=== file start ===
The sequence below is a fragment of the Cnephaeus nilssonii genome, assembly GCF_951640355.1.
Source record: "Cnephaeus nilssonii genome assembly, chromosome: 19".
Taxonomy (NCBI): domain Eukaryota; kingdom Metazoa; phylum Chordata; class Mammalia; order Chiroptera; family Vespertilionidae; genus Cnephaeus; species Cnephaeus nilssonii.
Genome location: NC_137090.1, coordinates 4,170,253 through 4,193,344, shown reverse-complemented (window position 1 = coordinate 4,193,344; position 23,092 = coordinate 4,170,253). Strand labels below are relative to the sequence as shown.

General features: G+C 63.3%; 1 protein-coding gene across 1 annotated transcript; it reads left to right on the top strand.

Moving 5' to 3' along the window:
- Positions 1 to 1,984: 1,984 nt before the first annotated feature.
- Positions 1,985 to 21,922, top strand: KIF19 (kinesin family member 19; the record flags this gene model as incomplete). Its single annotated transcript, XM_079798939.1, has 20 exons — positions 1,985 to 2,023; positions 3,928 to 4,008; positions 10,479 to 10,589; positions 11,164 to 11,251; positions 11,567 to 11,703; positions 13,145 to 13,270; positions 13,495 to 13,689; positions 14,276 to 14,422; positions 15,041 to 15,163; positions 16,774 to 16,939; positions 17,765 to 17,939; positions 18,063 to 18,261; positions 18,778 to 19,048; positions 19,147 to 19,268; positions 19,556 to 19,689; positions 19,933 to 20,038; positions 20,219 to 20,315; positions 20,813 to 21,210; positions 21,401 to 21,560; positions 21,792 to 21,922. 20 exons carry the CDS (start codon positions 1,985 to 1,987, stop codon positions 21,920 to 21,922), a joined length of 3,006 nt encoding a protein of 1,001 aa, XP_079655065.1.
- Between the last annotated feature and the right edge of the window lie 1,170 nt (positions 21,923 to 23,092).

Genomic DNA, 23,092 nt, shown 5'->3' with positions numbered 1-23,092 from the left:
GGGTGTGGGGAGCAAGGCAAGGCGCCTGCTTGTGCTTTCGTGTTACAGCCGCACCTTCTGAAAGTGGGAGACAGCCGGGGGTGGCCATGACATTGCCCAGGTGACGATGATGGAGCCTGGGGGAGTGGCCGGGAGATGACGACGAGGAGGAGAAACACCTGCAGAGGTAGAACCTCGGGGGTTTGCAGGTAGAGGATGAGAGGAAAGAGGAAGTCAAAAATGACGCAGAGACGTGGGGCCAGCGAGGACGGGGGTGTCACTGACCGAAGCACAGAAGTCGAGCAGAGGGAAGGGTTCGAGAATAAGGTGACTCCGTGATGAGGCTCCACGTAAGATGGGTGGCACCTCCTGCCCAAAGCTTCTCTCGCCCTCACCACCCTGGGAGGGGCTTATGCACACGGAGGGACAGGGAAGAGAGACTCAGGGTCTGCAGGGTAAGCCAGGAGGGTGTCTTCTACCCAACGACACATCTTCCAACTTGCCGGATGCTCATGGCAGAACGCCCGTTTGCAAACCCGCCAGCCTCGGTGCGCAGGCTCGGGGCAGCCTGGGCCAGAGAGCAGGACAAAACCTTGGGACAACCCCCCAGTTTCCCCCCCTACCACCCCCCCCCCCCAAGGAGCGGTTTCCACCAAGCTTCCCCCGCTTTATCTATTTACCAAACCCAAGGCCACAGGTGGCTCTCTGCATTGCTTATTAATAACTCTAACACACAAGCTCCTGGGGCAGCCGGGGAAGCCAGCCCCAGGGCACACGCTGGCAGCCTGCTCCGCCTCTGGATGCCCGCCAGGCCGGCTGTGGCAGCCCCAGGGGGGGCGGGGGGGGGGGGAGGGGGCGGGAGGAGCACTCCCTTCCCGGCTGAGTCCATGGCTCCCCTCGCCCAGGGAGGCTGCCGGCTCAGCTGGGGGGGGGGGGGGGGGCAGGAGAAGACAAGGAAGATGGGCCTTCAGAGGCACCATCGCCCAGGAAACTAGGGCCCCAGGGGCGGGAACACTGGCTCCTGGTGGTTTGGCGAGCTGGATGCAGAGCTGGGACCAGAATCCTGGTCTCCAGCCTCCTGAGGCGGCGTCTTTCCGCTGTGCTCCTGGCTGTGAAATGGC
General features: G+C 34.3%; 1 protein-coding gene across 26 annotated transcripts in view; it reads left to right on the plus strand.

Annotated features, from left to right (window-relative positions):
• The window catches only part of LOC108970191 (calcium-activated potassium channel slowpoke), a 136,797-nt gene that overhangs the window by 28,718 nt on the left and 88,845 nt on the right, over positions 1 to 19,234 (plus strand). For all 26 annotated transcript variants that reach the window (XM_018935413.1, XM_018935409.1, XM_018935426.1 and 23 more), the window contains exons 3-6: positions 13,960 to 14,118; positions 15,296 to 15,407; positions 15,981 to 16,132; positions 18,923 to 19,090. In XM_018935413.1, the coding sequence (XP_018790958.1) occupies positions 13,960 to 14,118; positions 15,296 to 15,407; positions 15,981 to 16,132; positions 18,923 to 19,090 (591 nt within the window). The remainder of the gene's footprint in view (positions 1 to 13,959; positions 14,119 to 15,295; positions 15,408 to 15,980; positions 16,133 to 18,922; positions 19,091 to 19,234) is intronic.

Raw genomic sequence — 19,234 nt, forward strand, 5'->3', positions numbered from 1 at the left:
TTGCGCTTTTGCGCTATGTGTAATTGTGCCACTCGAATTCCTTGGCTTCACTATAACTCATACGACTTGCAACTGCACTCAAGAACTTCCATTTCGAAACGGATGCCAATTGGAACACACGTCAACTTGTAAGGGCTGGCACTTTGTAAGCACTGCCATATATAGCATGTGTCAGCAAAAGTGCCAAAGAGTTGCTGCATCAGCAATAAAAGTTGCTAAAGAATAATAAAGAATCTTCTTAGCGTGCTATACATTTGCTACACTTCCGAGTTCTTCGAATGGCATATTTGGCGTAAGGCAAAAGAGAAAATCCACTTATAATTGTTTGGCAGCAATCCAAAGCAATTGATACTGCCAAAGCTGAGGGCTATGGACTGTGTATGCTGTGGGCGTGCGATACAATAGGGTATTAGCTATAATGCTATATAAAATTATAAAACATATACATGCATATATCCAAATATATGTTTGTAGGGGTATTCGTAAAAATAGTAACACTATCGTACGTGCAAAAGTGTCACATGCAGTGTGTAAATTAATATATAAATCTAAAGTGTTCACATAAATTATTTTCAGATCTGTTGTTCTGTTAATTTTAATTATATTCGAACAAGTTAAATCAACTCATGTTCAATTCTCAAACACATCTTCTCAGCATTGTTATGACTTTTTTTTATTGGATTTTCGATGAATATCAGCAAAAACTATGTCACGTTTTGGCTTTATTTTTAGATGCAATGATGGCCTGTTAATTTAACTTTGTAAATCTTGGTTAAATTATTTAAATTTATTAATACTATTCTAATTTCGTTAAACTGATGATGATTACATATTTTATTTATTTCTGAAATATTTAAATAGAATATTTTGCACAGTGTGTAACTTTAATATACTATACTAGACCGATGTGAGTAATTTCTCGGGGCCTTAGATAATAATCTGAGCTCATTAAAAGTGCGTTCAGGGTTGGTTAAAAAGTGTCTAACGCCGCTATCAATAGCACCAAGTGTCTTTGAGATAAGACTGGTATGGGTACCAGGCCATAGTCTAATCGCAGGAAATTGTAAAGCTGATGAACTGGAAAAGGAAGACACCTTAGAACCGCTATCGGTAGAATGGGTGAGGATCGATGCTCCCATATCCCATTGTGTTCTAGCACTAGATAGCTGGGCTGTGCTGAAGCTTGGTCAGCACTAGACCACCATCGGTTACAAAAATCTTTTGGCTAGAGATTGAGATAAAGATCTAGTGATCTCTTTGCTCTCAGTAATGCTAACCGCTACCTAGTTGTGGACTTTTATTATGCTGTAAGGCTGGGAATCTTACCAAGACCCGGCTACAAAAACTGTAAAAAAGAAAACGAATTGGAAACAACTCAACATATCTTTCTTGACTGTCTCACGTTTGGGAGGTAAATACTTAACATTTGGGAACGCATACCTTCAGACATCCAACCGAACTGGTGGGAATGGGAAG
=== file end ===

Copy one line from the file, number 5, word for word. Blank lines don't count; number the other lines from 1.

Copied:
General features: G+C 63.3%; 1 protein-coding gene across 1 annotated transcript; it reads left to right on the top strand.